PNoy also answered questions about his meeting with Vice President Jejomar Binay and about Facebook This portion of the transcript of President Benigno Aquino's forum with the Foreign Correspondents Association of the Philippines was kindly provided to me by Rey Marfil, the presidential assistant secretary for media relations. I'm still rushing my South China Morning Post article for today so I can't write in detail right now. but I'm sure you all would like to read the raw this portion of the raw transcript. - Raissa
Dear fellow members of Cyber Plaza Miranda, I am right now rushing my articles for today's deadline with South China Morning Post. So please forgive me if I can't update lengthilyright now. During this morning's Foreign Correspondents Association of the Philippines forum with President Benigno Aquino among the questions I was able to ask him was the following:
"On Wednesday, the Foreign Correspondents Association of the Philippines will be hosting the President of the Republic of the Philippines, His Excellency Benigno Simeon Cojuangco Aquino III," FOCAP president Manuel Mogato reminded us members today.
Just my opinion by Raïssa Robles - Vice-President Jejomar Binay promises that if he becomes president, he will do for the whole country what he did for Makati. This promise has tantalized many poor Filipinos. But what exactly does that mean? In June 2010, I examined in my previous blog site Binay's achievements in Makati because he was pressing President Benigno Aquino Jr. to appoint him Secretary of the Department of Interior and Local Governments (DILG) instead of then Naga City Mayor Jesse Robredo. This is an update of that post. I've added paragraphs based on my interview with Binay weeks after the piece came out. [NOTE: My blog - with the same name but with a different design - where the original piece was posted crashed because of a malicious virus. ] To understand Binay's brand of governance, I compared and contrasted it to that of another politician - the late mayor of Naga City Jesse Robredo.
Just my opinion by Raïssa Robles - Jejomar Binay credits his good fortune to what my satirist hubby Alan refers to as the Vice-President’s “days of swine and roses.” And Alan is right. Binay’s lawyer Princess Turgano recently explained that it was the Binay family’s piggery and flower businesses that enabled the couple to earn an additional net income of P44.35 million from 1994 to 2010. But what I want to know is: How was VP Binay – orphaned as a boy – able to buy two properties at the age of 22 and a third property at the age of 23 -- while still studying law at the University of the Philippines College of Law?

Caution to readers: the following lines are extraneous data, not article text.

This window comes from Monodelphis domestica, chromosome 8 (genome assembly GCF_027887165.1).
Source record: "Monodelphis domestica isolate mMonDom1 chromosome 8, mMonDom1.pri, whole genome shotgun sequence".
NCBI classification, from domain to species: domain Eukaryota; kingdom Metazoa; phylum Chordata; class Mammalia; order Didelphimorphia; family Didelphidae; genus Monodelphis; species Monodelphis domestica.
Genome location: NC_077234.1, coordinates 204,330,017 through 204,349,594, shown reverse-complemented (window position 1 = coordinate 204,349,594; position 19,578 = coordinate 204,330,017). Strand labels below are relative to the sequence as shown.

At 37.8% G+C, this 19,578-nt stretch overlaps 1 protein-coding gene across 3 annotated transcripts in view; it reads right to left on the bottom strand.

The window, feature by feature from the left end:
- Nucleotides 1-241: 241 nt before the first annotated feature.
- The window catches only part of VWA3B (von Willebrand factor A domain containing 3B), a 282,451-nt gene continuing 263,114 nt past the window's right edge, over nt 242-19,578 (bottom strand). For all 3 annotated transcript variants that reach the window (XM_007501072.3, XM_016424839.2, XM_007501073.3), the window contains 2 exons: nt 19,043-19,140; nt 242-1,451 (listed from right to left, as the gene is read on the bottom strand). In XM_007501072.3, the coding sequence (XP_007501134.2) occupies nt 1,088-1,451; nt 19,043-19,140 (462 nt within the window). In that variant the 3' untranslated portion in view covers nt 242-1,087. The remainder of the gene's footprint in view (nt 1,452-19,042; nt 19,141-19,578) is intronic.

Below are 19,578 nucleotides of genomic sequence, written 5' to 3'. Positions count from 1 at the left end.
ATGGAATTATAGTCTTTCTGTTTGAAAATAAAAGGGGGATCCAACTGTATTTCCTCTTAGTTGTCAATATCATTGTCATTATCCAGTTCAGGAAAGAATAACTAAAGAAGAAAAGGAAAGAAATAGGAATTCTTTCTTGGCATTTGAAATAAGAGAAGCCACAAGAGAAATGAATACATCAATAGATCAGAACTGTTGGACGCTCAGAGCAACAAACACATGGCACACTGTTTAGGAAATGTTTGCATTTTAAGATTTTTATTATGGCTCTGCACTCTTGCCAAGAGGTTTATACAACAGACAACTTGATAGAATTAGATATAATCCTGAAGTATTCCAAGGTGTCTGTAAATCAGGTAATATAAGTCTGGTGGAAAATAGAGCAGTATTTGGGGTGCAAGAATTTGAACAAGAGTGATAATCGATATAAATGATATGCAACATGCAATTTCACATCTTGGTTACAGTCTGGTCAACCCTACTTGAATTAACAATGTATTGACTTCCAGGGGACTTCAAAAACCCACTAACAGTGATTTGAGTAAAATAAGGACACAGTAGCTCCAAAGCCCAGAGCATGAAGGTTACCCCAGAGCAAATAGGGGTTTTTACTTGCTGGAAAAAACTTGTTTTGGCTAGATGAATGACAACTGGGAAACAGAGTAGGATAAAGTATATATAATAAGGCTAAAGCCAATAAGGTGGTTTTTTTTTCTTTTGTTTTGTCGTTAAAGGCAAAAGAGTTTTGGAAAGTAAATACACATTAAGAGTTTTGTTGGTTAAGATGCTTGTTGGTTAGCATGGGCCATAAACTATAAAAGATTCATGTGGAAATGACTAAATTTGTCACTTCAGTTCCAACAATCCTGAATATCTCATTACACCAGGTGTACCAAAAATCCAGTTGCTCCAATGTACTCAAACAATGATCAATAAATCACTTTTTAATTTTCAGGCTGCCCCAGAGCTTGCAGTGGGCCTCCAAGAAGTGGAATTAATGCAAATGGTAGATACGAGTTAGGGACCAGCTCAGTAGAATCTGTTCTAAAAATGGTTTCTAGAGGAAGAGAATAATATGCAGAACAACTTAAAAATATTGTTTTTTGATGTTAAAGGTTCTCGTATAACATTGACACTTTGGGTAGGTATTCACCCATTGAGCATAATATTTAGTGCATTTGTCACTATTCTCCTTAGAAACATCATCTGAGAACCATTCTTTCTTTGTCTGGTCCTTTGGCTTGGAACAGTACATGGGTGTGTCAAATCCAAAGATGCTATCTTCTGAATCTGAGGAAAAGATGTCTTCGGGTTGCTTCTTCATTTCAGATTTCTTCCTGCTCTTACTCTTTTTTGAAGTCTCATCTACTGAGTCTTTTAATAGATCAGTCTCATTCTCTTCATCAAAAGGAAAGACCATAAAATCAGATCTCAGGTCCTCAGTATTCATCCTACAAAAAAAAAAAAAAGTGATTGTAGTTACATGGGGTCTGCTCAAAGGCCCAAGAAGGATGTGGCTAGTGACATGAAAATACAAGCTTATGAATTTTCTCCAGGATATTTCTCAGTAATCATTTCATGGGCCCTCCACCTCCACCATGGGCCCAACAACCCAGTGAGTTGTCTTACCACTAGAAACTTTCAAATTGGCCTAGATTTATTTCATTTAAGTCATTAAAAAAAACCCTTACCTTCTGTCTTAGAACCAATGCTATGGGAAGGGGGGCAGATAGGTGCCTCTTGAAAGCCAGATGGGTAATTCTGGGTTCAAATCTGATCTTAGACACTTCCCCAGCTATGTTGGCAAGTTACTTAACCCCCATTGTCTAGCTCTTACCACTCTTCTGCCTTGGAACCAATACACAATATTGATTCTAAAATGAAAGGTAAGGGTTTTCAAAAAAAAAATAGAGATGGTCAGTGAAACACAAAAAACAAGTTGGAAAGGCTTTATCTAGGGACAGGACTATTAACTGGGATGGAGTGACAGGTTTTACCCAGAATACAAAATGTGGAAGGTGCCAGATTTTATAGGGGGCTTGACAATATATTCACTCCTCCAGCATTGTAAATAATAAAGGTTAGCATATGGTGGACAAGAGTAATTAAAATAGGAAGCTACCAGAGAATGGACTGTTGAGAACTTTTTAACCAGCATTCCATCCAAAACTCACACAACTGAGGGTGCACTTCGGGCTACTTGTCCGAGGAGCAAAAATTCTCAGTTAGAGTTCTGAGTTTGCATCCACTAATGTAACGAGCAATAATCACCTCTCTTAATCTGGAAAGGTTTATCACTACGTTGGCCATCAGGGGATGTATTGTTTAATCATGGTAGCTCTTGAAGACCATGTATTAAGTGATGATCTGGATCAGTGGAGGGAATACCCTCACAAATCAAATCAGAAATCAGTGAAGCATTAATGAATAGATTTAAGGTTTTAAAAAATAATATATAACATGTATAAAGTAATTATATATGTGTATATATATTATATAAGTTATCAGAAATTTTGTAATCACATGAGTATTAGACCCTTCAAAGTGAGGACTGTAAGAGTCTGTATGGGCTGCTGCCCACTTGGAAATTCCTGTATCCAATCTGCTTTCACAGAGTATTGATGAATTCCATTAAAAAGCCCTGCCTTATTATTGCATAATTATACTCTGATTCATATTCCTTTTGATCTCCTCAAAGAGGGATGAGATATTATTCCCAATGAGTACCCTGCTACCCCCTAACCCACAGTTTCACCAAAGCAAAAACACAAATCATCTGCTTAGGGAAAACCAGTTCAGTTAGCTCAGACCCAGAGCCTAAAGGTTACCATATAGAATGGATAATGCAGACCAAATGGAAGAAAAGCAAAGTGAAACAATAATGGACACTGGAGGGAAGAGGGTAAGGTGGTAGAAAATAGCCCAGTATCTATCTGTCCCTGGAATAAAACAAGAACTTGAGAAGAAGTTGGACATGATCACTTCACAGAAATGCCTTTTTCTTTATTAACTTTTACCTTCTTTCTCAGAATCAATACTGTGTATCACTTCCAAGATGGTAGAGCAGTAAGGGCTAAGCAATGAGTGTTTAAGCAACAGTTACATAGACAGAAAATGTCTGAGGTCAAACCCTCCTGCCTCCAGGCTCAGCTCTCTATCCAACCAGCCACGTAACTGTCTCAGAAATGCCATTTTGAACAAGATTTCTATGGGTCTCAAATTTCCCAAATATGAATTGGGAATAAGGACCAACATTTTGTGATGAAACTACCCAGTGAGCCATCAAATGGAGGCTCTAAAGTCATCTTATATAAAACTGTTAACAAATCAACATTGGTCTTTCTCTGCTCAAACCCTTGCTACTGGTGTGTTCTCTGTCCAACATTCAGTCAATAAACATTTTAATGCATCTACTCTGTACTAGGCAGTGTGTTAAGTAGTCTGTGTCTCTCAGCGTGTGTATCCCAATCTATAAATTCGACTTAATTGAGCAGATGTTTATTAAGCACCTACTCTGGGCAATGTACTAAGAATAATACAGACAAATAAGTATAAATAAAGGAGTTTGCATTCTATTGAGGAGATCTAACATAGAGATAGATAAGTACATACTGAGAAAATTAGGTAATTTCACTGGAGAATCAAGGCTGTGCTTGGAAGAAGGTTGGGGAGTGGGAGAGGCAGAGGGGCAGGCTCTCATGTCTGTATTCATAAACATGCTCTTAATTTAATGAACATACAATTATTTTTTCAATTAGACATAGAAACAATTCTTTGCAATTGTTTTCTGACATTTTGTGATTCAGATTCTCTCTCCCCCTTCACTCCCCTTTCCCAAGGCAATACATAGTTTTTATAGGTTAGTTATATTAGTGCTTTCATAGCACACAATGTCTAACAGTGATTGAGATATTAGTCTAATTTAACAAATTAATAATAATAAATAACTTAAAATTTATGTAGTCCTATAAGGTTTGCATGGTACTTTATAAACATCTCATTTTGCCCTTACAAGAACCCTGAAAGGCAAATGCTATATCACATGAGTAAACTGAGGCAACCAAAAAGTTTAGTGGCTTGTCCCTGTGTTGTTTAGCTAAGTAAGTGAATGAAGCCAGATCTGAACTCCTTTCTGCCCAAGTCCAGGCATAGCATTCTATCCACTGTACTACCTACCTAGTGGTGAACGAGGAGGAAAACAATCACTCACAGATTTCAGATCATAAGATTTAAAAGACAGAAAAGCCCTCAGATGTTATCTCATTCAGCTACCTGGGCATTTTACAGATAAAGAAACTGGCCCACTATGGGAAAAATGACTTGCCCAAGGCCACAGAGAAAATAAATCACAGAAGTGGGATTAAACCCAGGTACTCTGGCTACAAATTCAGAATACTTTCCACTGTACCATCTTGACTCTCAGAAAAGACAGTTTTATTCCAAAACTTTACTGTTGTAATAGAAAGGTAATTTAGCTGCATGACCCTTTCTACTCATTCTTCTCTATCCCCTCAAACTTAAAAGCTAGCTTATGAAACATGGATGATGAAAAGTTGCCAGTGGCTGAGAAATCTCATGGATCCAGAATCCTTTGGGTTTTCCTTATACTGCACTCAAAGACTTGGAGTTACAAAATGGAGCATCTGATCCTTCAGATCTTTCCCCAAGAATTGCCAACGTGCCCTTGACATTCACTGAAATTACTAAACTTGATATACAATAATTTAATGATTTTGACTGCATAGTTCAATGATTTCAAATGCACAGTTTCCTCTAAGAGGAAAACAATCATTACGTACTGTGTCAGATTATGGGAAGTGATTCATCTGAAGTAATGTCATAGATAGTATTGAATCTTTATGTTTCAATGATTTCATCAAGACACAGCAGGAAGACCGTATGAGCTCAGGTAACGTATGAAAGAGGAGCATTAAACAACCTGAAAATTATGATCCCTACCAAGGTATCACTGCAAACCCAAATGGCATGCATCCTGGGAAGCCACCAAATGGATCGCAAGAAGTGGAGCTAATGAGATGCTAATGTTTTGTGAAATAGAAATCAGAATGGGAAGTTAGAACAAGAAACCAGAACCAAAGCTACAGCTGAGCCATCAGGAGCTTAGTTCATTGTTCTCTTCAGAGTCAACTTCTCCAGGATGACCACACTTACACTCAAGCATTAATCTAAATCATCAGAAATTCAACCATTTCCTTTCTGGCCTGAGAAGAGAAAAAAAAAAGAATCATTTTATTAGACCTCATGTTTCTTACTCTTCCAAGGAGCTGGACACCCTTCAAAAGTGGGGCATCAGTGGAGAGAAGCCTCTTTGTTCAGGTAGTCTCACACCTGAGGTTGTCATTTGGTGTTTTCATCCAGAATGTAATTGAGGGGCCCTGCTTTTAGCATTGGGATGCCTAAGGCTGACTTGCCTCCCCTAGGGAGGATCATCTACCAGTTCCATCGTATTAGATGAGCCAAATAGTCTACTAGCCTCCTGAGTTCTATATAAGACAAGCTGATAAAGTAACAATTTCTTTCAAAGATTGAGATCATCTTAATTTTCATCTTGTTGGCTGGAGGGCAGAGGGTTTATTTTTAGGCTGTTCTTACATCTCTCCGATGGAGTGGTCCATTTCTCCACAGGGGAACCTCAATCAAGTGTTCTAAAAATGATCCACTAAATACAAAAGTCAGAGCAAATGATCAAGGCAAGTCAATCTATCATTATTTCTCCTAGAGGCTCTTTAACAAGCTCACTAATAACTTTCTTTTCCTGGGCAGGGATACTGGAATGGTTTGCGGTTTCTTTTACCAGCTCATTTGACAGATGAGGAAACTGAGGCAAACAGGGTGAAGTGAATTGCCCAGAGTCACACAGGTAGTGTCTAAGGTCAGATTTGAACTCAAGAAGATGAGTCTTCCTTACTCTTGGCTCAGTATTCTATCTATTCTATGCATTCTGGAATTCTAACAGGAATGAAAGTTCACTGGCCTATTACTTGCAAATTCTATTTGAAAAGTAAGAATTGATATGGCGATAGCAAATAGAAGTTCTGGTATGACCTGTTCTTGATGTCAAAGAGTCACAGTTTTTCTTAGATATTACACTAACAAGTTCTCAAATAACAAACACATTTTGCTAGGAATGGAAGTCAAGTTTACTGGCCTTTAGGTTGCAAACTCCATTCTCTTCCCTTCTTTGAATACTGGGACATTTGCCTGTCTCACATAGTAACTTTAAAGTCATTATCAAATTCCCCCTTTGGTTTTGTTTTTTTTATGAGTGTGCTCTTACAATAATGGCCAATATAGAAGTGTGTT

Listen to my taped interview with VP Binay about his properties, his guns, his being perceived a warlord, his plunder cases and about coffins - Exclusive by Raïssa Robles - Reacting to allegations raised in the Senate hearings, Vice-President Jejomar Binay says he has never owned any of the land he used for his pig farm. This is the exact opposite of what he told me on June 29. 2010 in a one-on-one interview with him for South China Morning Post, the Hong Kong newspaper I write for.
My reply to Prof. Oscar Franklin Tan's question on libel by Raïssa Robles - Be very cautious when publishing blind items about individuals, I recently told journalism students in Cebu. Because "if you later write a piece that gives the identity of that person away you can be sued. Because under Philippine law, one can be sued for libel based on your body of works and not just on one piece," I said. I did not expect a prominent graduate of Harvard Law school to comment on this particular phrase
Just my opinion By Raïssa Robles I had not expected this. I thought few would be interested in reading about the Marcoses at a time when the Binays are the hot topic. To all those who shared and read my piece, I would like to thank them all. One thing the Internet has done for writers is to give us almost instant reader feedback. Until I started this blog, I had been used to writing in isolation. But as I said, I wasn't expecting that many people to read it. I thought it would be treated as just a period piece to mark a dark anniversary.
Out of the blue, Fe Zamora texted me last Sunday. Philippine Daily Inquirer editor-in-chief Letty Jimenez-Magsanoc wanted me to write a piece on the Marcoses. Could I make the tight deadline? Sure, I said. Because it was a chance to share with the non-digital audience my research and interviews on the Marcos era. The result was a 2,487-word piece that appeared today in the newspaper edition and on the Inquirer website.